• National level REC mechanism to enable States to fulfill their RPOs fully or partly by
purchasing RECs from other States which ‘procure’ renewable energy in excess of their
RPOs..

• Promote renewable energy enterprise development by removing barriers impeding


Renewable Energy use.

• Contribution of Renewable Energy in terms of economic, social, ,environmental benefits &


the Rural economy of Renewable Energy is to be monetised .
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• Need to create a level playing field, through appropriate policies and regulatory enabling
framework.(Although RET prices are decreasing through up scaling and technological
evolution )

• Renewable Energy Policy Framework to offer a level playing field for promoting renewable
energy for industrial applications including cogeneration which will add to to energy and
climate security.

• Adopt Clusters approach for Rural Sectors to achieve economies of scale for RE projects
and provide for specific solutions to specific industry.

• Though RET aspect not related to the Rural Economy, can be extended to Transportation
sector being the major consumer of energy and railways as preferred mode of transport
there are significant scope for use of bio-fuels in the railways. Bio-diesel can be used in
medium speed diesel engines. Initial engine test bid and trails have shown promising
results in use of biodiesel as alternative fuel for Diesel traction on Indian Railways.
Optimization of the engine parameters are required for widespread use of Biodiesel on
diesel locomotives, however raw material availability and favourable policy initiative are
critical to success.

• Biomass being the principal source of renewable energy in Rural Sector, there is an urgent
need for development of MW Scale Advance Biomass Gasification technology, micro
turbines etc by providing incentives to promoters and through soft loan grants

• Proper policy framework to be in place which gives due consideration to all the inter-
departmental issues for .Growing bio-fuels so that output would compete with food crops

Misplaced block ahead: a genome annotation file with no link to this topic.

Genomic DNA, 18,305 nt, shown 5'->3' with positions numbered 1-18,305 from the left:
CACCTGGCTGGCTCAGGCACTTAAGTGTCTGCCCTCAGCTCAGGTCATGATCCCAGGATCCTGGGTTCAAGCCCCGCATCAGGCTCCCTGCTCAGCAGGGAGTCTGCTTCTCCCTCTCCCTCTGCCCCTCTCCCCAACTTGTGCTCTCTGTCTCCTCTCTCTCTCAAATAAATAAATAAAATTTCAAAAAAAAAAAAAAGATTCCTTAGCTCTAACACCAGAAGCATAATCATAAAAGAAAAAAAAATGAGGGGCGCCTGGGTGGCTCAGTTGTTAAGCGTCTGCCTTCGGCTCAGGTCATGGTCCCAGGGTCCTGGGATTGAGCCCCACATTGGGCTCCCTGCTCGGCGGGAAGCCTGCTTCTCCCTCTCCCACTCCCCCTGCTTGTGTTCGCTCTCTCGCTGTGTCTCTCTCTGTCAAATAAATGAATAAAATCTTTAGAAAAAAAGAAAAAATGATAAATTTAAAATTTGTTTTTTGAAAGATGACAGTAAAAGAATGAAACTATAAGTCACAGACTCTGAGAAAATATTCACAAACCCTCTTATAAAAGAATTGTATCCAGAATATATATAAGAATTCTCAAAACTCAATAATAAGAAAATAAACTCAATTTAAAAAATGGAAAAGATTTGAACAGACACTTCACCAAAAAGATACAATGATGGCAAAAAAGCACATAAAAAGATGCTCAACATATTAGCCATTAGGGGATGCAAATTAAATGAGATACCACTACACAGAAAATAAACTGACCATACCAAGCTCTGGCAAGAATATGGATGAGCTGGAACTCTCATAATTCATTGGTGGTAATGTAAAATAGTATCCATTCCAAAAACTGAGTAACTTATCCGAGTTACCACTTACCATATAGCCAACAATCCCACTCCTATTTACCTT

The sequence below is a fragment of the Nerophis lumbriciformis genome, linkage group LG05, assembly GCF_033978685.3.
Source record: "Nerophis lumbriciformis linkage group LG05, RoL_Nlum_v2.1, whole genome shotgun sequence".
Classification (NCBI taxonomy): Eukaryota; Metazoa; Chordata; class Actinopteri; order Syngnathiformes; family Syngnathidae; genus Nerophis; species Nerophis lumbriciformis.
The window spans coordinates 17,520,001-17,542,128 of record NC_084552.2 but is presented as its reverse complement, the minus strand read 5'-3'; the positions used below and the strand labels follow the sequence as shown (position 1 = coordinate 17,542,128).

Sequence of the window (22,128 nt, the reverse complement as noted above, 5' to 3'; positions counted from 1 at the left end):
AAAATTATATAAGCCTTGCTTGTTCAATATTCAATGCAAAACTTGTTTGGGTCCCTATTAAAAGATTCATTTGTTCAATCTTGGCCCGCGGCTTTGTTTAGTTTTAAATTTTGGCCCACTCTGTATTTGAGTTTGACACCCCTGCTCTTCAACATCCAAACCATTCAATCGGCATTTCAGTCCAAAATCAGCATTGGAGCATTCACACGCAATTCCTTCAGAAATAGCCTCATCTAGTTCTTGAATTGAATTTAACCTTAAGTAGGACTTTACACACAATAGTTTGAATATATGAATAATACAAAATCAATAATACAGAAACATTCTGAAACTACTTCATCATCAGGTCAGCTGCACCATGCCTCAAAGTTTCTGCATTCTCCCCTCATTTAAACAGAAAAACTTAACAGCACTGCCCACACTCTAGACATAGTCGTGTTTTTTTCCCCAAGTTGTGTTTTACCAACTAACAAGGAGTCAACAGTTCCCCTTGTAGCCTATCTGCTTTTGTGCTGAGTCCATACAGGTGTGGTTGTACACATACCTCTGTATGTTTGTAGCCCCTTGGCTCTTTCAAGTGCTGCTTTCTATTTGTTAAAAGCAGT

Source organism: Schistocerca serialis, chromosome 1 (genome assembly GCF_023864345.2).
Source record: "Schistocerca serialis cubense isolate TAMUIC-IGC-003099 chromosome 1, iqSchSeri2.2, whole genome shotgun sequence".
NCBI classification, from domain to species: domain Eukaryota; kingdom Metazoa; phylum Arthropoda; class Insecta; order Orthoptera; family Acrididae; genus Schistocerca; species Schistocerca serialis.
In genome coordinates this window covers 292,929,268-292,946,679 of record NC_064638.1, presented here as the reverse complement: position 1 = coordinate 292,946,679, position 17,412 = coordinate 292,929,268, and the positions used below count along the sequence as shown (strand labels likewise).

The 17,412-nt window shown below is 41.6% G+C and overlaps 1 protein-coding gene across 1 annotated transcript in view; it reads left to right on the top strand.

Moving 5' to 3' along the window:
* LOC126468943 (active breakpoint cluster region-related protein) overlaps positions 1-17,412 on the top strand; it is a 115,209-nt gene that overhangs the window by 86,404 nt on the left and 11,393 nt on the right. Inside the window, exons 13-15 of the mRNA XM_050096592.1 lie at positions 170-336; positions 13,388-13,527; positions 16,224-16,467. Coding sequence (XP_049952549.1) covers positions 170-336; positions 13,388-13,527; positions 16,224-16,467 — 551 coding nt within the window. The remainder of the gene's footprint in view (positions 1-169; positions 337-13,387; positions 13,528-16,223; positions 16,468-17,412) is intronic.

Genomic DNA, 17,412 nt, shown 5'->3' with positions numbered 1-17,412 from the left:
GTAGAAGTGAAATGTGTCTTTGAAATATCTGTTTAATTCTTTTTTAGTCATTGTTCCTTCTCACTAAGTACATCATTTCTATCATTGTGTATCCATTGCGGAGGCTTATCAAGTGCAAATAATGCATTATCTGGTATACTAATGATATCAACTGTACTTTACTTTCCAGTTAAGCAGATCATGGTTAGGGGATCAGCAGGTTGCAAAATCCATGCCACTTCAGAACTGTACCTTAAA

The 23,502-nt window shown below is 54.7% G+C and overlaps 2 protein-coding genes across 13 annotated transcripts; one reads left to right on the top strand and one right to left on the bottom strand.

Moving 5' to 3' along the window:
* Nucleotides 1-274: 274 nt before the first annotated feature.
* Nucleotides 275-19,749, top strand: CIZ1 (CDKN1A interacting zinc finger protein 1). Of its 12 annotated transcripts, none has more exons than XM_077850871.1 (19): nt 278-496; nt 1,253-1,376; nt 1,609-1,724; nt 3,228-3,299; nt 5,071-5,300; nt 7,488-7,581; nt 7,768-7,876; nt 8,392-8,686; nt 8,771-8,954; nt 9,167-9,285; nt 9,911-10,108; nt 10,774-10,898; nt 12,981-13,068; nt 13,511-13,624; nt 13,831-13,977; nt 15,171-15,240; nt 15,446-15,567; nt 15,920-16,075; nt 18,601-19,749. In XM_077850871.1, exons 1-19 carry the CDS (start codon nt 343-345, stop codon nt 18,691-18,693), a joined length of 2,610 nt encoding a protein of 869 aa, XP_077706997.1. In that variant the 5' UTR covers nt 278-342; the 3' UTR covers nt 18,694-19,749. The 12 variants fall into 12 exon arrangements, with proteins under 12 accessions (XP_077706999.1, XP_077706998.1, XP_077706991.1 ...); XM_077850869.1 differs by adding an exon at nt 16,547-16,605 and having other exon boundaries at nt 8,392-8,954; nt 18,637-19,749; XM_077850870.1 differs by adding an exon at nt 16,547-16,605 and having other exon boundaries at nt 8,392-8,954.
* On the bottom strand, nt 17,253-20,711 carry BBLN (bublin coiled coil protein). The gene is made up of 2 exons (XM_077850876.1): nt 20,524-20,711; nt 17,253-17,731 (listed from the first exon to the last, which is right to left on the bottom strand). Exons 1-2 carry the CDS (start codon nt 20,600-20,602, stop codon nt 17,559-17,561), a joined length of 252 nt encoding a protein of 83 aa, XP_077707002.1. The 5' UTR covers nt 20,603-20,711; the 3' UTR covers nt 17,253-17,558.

for water, land and capital and thereby increasing food prices

• Solar energy for urban areas -Solar radiation, to be promoted agressively , for thermal as
well as photovoltaic applications. Among solar thermal applications solar water heating
systems provide a good option to be used in homes and large capacity SWHS for hotels,
hospitals and industries. Similarly Solar Air Heating System can meet process heat
requirements in many industries. Solar photovoltaic can be used for lighting and powering
various electrical appliances.

• New Solar technologies should be promoted Stand-alone (Off-grid) power plants: Electricity
is used to charge a battery bank. This power is converted to AC for powering loads.

• Grid-connected centralized systems for Rural Sector

• Delivers electricity directly to the grid through inverter during sunshine hours.

• Grid-connected distributed systems rovide power to grid-connected customers or directly to


the electricity network.

• Adoption of Public Private and Community Partnership

• Public private partnership arrangement like Community Energy Service Provider which
provides energy service for stand-alone solar systems and other sources to the users
(communicates/institutions) through a service agreement, against payment of a tax. Such
mechanism can work for decentralized village electrification based on diesel generating
sets running on straight run Jatropha oil . Such projects offer a lot of learning and can serve
as a model for electrifying other remote villages.
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• Considering the vast majority of rural population in this part of the world and the need for
improving the socio-economic condition of those areas, policy initiatives, and effective
implementation plans would result in easy & effective penetration of some of the
technologies like bio-gas plants, improved chulas, Solar Photovoltaic based pump with
community level partnership.

• Different policy measures to create an environmentally sustainable energy value chain in


the Rural Sector , & to take on Policy Initiatives Driving the Growth of the Carbon
Sequestration Market Opportunities for India in Carbon Market, through favourable
investment climate, fiscal incentives, and creating a stable regulatory regime. The
Government of India has put its whole hearted effort in taking Carbon market incentives
and carbon financing can help in easy adoption of new and cleaner technologies, stimulate
investors to invest in R&D to search for low carbon intensive opportunities. The Voluntary
Carbon Market is coming up in a big way and renewable energy projects top the preference
list of VER buyers.

References:

• National Energy Map for India: Technology Vision 2030- TERI

• Update on Climate Control thru’ English Dailies.

• Other References also zacknowledged appropriately


  

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authentic & reliable; and has been used by the author very successfully, the author or the company
undertake no liability for any damage, accidents, financial loss or expenses arising from the this
paper or from a different behaviour of the Renewables or Economy so described.